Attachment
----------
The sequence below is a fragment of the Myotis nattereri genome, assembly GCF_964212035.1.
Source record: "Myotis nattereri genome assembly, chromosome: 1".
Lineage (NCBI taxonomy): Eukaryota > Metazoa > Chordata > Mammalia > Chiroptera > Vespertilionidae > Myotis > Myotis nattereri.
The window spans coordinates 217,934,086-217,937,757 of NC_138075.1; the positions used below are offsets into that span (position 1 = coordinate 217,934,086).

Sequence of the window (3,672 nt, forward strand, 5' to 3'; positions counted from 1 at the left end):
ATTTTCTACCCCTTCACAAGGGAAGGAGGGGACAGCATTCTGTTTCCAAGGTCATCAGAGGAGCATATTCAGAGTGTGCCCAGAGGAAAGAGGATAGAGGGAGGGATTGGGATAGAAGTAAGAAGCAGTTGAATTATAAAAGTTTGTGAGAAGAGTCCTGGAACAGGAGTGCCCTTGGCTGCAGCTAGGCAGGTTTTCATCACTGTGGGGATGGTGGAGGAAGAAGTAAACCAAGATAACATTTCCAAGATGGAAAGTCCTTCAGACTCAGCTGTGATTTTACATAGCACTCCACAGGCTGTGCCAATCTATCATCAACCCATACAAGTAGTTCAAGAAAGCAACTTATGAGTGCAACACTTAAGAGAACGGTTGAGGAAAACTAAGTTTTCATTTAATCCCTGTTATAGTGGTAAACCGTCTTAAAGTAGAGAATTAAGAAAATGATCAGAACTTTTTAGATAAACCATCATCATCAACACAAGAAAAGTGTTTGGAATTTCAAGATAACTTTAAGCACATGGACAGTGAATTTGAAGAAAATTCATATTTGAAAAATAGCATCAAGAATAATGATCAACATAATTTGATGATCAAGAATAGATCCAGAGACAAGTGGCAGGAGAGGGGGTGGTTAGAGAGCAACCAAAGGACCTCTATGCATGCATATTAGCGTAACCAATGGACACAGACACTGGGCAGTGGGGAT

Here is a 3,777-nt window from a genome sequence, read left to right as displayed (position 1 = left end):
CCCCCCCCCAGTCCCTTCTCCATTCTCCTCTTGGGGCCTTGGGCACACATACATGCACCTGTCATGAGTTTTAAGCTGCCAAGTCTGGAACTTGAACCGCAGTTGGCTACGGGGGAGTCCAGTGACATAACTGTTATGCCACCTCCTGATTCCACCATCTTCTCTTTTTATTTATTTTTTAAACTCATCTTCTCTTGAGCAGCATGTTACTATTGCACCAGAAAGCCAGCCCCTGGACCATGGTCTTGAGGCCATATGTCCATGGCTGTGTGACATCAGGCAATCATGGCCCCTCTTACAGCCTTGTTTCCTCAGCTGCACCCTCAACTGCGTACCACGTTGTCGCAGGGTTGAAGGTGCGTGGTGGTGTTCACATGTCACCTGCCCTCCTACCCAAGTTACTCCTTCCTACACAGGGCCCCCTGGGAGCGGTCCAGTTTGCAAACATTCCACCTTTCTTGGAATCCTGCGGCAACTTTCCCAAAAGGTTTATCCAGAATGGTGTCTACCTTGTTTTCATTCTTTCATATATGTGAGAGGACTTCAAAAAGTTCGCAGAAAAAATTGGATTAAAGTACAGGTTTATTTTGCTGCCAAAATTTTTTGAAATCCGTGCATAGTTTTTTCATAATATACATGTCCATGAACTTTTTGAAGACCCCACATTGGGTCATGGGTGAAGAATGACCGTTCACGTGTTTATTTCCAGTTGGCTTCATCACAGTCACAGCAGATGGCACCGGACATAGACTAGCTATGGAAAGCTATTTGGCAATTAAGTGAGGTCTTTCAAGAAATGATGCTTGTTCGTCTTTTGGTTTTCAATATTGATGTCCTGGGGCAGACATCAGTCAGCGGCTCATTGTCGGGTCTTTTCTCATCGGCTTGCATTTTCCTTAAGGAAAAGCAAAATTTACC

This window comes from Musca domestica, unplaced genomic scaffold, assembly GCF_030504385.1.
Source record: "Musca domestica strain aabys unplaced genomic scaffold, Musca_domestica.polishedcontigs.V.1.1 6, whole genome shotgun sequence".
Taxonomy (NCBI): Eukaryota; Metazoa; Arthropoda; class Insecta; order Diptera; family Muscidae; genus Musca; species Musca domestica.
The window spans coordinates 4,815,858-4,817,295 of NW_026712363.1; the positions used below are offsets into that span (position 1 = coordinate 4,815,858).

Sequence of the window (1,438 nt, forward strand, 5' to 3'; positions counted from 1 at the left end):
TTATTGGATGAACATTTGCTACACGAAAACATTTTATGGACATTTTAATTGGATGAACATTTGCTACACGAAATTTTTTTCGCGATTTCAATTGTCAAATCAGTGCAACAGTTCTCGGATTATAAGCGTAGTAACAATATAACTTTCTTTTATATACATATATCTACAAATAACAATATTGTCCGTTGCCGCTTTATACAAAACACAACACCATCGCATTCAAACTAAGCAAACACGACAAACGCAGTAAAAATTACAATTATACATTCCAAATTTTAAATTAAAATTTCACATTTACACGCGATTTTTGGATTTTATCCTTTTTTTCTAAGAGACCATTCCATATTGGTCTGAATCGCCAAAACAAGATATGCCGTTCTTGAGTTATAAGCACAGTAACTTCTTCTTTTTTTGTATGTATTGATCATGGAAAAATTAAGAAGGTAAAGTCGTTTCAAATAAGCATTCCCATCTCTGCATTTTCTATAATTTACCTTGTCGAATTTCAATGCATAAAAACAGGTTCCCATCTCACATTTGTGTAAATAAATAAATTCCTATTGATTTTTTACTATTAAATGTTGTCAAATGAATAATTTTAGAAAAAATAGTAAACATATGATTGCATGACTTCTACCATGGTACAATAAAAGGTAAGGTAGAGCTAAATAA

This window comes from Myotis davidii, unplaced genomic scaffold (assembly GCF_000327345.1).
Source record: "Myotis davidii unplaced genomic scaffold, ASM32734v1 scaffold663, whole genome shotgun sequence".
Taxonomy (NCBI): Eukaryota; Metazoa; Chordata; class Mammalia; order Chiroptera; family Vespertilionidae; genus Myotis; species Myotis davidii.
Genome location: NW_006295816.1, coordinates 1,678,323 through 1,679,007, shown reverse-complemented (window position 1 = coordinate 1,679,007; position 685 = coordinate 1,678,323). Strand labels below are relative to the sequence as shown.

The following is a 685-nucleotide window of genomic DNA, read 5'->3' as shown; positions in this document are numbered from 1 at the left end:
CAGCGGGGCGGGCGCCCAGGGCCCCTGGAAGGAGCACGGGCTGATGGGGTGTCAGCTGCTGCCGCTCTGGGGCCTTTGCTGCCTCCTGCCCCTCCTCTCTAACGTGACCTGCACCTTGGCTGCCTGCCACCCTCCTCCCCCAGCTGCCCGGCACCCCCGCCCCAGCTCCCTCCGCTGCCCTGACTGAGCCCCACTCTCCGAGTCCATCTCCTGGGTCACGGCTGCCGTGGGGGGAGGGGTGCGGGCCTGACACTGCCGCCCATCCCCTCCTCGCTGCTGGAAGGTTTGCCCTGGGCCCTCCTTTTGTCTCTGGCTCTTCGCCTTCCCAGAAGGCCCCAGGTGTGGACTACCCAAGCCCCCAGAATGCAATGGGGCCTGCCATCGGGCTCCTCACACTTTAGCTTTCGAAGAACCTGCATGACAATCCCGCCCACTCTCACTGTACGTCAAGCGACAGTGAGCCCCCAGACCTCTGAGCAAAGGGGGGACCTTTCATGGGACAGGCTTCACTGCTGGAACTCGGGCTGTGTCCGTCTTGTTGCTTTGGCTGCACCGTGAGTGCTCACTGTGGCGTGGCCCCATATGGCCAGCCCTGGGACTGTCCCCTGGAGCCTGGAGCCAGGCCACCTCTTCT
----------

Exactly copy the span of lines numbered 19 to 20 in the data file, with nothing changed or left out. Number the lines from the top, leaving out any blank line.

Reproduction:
The following is a 685-nucleotide window of genomic DNA, read 5'->3' as shown; positions in this document are numbered from 1 at the left end:
CAGCGGGGCGGGCGCCCAGGGCCCCTGGAAGGAGCACGGGCTGATGGGGTGTCAGCTGCTGCCGCTCTGGGGCCTTTGCTGCCTCCTGCCCCTCCTCTCTAACGTGACCTGCACCTTGGCTGCCTGCCACCCTCCTCCCCCAGCTGCCCGGCACCCCCGCCCCAGCTCCCTCCGCTGCCCTGACTGAGCCCCACTCTCCGAGTCCATCTCCTGGGTCACGGCTGCCGTGGGGGGAGGGGTGCGGGCCTGACACTGCCGCCCATCCCCTCCTCGCTGCTGGAAGGTTTGCCCTGGGCCCTCCTTTTGTCTCTGGCTCTTCGCCTTCCCAGAAGGCCCCAGGTGTGGACTACCCAAGCCCCCAGAATGCAATGGGGCCTGCCATCGGGCTCCTCACACTTTAGCTTTCGAAGAACCTGCATGACAATCCCGCCCACTCTCACTGTACGTCAAGCGACAGTGAGCCCCCAGACCTCTGAGCAAAGGGGGGACCTTTCATGGGACAGGCTTCACTGCTGGAACTCGGGCTGTGTCCGTCTTGTTGCTTTGGCTGCACCGTGAGTGCTCACTGTGGCGTGGCCCCATATGGCCAGCCCTGGGACTGTCCCCTGGAGCCTGGAGCCAGGCCACCTCTTCT